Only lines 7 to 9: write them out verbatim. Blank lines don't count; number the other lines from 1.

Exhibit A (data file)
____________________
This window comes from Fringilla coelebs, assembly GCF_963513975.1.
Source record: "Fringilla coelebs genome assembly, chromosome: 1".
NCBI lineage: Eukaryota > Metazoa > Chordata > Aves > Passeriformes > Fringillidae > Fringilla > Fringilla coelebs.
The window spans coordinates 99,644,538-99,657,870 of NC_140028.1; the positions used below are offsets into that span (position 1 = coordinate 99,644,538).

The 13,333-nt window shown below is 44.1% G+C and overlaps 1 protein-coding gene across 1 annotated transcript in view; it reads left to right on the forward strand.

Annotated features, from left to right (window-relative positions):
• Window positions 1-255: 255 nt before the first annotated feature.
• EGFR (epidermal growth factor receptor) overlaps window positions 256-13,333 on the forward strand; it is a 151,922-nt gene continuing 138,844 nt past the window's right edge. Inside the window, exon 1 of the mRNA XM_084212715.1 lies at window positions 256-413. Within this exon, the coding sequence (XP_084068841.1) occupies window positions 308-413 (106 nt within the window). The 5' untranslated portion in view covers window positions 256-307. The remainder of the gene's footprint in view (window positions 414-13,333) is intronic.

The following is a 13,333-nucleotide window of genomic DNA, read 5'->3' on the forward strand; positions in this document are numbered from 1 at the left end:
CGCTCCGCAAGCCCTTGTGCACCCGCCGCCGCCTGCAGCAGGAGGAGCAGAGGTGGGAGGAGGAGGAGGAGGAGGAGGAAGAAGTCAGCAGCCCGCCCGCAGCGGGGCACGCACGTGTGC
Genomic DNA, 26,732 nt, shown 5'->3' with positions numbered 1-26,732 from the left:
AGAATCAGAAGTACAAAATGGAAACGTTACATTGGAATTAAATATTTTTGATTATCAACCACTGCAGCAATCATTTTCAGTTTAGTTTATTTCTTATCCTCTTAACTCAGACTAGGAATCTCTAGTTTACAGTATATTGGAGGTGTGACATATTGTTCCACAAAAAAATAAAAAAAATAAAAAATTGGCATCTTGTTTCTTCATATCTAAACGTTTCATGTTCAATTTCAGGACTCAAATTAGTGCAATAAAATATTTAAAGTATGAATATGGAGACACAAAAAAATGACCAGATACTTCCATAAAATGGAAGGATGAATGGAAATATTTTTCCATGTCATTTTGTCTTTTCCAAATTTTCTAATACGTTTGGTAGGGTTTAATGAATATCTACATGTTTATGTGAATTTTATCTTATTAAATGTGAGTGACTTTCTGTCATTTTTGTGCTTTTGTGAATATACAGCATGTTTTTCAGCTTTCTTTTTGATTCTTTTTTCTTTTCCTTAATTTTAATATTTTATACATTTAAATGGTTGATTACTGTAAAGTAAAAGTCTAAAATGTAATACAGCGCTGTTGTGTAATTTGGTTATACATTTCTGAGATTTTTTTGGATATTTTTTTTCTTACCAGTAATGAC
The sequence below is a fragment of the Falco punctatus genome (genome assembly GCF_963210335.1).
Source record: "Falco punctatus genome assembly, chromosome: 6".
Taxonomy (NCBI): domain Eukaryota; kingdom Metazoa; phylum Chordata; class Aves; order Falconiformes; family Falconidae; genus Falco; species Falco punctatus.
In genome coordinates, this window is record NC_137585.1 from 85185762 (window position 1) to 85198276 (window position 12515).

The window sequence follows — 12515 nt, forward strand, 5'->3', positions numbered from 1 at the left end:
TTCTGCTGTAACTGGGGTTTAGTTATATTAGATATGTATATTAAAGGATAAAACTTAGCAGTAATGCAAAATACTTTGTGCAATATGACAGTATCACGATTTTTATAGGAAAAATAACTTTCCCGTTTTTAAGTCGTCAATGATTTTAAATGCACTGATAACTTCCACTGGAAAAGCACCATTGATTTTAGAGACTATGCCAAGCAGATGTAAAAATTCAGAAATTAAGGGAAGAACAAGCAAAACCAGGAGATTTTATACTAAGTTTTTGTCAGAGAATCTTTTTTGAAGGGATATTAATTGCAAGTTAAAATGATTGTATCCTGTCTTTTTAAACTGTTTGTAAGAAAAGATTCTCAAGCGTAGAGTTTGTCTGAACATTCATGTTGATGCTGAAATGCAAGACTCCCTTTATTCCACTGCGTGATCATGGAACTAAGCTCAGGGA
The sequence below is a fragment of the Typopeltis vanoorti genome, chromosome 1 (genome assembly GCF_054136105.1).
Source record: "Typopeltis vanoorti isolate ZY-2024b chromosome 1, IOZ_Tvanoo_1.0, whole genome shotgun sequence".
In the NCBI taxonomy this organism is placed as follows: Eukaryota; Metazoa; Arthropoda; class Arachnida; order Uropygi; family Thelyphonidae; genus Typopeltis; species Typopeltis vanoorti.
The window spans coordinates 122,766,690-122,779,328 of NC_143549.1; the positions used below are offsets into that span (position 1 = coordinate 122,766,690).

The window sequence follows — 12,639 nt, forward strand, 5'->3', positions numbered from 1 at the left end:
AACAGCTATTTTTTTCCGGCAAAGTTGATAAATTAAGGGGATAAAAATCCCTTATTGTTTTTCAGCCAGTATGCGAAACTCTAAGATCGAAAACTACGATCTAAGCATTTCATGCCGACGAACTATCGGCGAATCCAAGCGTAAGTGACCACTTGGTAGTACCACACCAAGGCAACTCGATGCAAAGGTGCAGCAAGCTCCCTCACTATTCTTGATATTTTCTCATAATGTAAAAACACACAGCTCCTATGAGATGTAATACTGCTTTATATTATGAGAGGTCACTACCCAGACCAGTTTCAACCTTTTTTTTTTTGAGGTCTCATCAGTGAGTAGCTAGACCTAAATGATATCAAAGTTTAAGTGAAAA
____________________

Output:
• Window positions 1-255: 255 nt before the first annotated feature.
• EGFR (epidermal growth factor receptor) overlaps window positions 256-13,333 on the forward strand; it is a 151,922-nt gene continuing 138,844 nt past the window's right edge. Inside the window, exon 1 of the mRNA XM_084212715.1 lies at window positions 256-413. Within this exon, the coding sequence (XP_084068841.1) occupies window positions 308-413 (106 nt within the window). The 5' untranslated portion in view covers window positions 256-307. The remainder of the gene's footprint in view (window positions 414-13,333) is intronic.

The following is a 13,333-nucleotide window of genomic DNA, read 5'->3' on the forward strand; positions in this document are numbered from 1 at the left end: